The present paper develops in detail the solution of a simple boundary value problem of Poisson's equation. A numerical example of interconnecting the solutions of large electric‐power transmission systems appears in reference 3. Many simpler numerical examples are worked out in reference 1.

Contact and Rubbing of Flat Surfaces
View Description Hide DescriptionThe interpretation of certain phenomena occuring at nominally flat surfaces in stationary or sliding contact is dependent on the assumed distribution of the real area of contact between the surfaces. Since there is little direct evidence on which to base an estimate of this distribution, the approach used is to set up a simple model and compare the deduced theory (e.g., the deduced dependence of the experimental observables on the load) with the experimental evidence. The main conclusions are as follows. (a) The electrical contact resistance depends on the model used to represent the surfaces; the most realistic model is one in which increasing the load increases both the number and size of the contact areas. (b) In general, mechanical wear should also depend on the model. However, in wear experiments showing the simplest behavior, the wear rate is proportional to the load, and these results can be explained by assuming removal of lumps at contact areas formed by plastic deformation; moreover, this particular deduction is independent of the assumed model. This suggests that a basic assumption of previous theories, that increasing the load increases the number of contacts without affecting their average size, is redundant.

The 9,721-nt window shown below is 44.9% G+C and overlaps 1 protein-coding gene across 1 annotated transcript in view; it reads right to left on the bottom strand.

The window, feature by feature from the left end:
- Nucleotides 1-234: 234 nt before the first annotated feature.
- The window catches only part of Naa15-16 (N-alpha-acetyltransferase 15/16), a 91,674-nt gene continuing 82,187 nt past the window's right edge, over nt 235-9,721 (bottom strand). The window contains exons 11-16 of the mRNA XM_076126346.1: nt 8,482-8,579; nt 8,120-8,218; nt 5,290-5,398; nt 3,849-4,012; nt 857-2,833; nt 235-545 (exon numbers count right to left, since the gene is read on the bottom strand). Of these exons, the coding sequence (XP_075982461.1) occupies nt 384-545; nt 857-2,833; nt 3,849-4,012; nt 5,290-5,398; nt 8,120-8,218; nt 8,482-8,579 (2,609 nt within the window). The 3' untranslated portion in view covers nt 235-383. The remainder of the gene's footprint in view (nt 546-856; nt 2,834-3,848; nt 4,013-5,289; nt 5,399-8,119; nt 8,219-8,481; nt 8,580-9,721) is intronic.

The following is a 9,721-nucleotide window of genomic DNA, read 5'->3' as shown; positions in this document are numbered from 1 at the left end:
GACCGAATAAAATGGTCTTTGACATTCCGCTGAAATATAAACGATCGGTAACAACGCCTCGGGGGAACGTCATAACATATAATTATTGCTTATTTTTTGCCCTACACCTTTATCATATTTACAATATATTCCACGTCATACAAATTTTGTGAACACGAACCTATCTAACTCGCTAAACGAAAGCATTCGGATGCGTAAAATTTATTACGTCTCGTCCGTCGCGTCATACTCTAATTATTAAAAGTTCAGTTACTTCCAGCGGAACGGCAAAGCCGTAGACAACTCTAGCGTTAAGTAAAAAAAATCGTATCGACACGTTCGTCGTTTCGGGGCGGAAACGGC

Measurement of Elastic Constants at Low Temperatures by Means of Ultrasonic Waves–Data for Silicon and Germanium Single Crystals, and for Fused Silica
View Description Hide DescriptionUltrasonicwaves (shear or longitudinal) in the 10–30 mc range are transmitted down a fused silica rod, through a polystyrene or silicone one‐quarter wavelength seal, and into the solid specimen. Measurement of reflections within the specimen yields values for velocities of propagation and elastic constants.
Data obtained over a temperature range of 78° to 300°K for silicon and germaniumsingle crystals, and 1.6° to 300°K for fused silica are listed. For the latter, a high loss is noted, with an indicated maximum near 30°K.

The Utilization of Degenerate Modes in a Spherical Cavity
View Description Hide DescriptionA general expression is given for calculation of the coupling coefficients between an arbitrary number of modes simultaneously excited in a cavity resonator. The mechanism of energy conversion between modes is discussed for several practical coupling devices. The technique is applied to the unlimited numbers of degeneracies available in spherical geometry and is shown to offer many interesting possibilities. An experimental model of a spherical cavity is described and shown to demonstrate the theory.